I rush from the courthouse with purse, computer bag and handy firm reusable shopping bag flapping against my sides. I'm late to a perpetuation deposition of a doctor. My co-counsel Matt and I, planned for this contingency earlier in the morning. He would start the deposition and possibly finish it if I couldn't get there on time. But things are looking ok as I run on my tip toes since I don't have time to throw on my walking flats.
I only need to rush for about a block. Reach the Bank of America building which I will always think of as the Columbia Center, and take the two elevators up to floor 72. Go strait to the conference room where the videographer is all set up, the court reporter ready to go. I say hi to Marvin the defense lawyer. Matt and Dr. Seroussi tell me they want to talk to me for a minute so they walk with me to Matt's office. Have a brief discussion. Go back to the room having decided that Matt will go ahead and take the deposition and I will assist if necessary. We all squeeze in. Matt's paralegal drops off a file. He introduces me to her and I shake her hand. Deposition begins.
At various points, I type up questions on my computer and show them to Matt who asks them. I consult with him. He finishes. Marvin goes for about half and hour and the doctor needs to leave but we're not done. I ask Marvin how much longer he's going to go/drone and he says at least another hour. To which I say something like - good grief, or you got to be kidding me or, something equally incredulous but not nasty. He starts justifying the length in a humorless defensive way and I say whatever. We then work out the logistics of how to schedule the remainder of the deposition.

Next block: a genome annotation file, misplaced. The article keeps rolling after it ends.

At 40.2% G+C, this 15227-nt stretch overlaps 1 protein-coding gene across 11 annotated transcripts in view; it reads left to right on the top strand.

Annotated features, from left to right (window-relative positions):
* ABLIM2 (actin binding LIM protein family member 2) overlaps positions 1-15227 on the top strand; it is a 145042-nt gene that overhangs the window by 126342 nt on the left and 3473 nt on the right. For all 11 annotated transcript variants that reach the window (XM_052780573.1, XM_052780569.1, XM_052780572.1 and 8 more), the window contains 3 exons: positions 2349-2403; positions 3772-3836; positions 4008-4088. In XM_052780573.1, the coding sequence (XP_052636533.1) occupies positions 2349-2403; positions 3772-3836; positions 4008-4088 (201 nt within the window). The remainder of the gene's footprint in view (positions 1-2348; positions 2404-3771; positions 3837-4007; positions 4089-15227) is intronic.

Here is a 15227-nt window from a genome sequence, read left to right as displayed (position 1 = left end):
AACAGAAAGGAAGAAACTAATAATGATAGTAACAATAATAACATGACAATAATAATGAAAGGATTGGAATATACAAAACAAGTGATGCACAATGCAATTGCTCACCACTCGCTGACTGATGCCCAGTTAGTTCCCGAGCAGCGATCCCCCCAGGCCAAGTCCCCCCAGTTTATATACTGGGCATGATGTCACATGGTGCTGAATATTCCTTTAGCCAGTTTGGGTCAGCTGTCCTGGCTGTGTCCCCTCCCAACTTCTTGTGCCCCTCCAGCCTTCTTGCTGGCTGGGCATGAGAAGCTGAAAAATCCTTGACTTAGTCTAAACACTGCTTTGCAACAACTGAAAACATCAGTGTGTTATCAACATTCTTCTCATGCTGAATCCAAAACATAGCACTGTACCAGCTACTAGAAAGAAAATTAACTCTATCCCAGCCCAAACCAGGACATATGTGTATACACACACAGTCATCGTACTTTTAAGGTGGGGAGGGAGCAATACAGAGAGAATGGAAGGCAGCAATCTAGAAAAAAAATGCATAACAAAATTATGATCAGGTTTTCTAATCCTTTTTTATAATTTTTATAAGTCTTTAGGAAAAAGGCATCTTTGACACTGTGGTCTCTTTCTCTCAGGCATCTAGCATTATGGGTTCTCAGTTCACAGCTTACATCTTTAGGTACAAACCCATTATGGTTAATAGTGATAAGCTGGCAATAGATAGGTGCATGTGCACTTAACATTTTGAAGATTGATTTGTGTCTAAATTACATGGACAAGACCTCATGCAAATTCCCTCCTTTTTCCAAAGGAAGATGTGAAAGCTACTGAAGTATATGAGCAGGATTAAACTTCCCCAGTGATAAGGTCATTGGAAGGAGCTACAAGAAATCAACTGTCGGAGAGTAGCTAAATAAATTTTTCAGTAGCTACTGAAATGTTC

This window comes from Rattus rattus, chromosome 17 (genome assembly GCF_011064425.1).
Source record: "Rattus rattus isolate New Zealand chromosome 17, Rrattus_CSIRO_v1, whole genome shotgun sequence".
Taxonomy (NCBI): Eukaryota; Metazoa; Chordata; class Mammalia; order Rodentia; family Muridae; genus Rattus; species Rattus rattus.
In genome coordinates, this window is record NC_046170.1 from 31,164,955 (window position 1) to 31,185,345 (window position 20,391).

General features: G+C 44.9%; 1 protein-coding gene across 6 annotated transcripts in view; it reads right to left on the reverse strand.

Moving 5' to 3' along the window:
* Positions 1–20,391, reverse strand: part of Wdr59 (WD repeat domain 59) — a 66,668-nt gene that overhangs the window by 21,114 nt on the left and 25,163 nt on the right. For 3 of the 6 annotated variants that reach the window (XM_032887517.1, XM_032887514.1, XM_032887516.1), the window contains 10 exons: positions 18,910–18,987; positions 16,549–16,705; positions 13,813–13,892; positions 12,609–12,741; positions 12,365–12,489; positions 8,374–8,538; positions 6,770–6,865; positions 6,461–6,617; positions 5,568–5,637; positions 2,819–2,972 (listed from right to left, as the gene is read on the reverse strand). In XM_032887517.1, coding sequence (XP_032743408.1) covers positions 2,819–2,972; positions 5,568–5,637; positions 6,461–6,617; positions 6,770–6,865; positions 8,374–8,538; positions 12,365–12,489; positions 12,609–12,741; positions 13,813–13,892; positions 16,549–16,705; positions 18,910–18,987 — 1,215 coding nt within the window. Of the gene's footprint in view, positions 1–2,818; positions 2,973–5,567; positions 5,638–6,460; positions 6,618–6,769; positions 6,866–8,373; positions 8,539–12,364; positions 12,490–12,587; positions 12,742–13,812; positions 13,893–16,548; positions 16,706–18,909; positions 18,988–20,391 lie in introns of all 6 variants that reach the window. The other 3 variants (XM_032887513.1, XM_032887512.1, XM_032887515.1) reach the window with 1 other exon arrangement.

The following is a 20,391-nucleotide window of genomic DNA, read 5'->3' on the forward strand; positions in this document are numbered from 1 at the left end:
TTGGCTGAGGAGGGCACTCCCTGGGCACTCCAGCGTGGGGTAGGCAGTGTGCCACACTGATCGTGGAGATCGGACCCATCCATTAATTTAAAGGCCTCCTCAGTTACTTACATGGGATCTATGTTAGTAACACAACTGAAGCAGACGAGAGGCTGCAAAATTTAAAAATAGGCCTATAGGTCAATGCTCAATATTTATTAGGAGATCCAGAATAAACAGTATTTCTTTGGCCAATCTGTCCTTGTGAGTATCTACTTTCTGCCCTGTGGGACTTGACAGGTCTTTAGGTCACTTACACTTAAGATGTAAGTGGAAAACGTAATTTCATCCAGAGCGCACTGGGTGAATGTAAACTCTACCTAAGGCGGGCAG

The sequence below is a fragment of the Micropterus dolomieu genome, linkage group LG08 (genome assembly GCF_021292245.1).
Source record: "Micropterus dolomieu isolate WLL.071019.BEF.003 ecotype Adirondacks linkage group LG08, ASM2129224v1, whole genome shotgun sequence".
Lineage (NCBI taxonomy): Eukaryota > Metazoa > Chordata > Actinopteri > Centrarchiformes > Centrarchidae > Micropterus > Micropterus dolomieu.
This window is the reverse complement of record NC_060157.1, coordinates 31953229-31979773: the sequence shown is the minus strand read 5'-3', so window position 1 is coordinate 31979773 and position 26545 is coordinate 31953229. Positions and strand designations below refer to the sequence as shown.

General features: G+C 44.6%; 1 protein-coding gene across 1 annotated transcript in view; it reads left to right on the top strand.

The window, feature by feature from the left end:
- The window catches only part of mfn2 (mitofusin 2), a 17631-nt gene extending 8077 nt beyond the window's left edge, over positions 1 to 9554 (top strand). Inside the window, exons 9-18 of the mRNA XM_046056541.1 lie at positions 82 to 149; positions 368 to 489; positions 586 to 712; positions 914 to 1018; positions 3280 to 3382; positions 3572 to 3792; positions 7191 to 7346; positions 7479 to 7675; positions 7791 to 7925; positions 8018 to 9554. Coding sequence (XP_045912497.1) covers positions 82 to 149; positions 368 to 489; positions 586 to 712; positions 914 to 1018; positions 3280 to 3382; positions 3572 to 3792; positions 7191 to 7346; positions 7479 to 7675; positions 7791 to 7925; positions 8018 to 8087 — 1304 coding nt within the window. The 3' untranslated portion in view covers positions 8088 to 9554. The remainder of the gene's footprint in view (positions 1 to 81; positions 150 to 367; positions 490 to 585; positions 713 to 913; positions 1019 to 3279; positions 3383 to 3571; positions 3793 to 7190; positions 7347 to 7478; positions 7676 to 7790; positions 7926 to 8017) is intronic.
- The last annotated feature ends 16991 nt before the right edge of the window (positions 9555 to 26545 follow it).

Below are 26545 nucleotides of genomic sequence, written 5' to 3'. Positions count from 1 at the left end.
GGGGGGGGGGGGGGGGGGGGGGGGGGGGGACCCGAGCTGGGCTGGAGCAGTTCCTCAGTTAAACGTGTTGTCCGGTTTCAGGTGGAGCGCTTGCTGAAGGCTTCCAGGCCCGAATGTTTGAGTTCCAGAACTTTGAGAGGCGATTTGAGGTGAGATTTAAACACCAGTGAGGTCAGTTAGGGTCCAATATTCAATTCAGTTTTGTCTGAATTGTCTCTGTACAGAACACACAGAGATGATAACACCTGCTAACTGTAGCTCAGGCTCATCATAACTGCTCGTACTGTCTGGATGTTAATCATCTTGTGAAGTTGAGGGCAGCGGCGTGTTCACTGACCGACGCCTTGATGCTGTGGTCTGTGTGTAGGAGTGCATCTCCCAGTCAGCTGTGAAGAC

Remember now, I came here directly from court. I am in very cute prim and proper shoes, a black jacket and skirt and white shirt. My hair is tied back and I have been interacting with everyone in the room for the past almost two hours. As we begin to pack up, the court reporter comes up to me and says the 4 words that I have been hearing my entire career. I never know exactly when they will come. I never know who will say them. I thought as I grew older they would fade away. They are most commonly asked by women who are older than me like this reporter. But once a judge said them to me in open court. I've never heard them directed at one of my male colleagues. Not once.
I should be immune to these words. I shouldn't let them bother me. They seem more disparaging today, because I've just spent two days in trial against skilled women defense attorneys. I might not like the side they are on, but how cool is it that these women are so excellent at their craft. So respected, feared, yes disliked too. To go from that to this. I guess that's why I am so disappointed.
So what are the words? Are. You. A. Lawyer.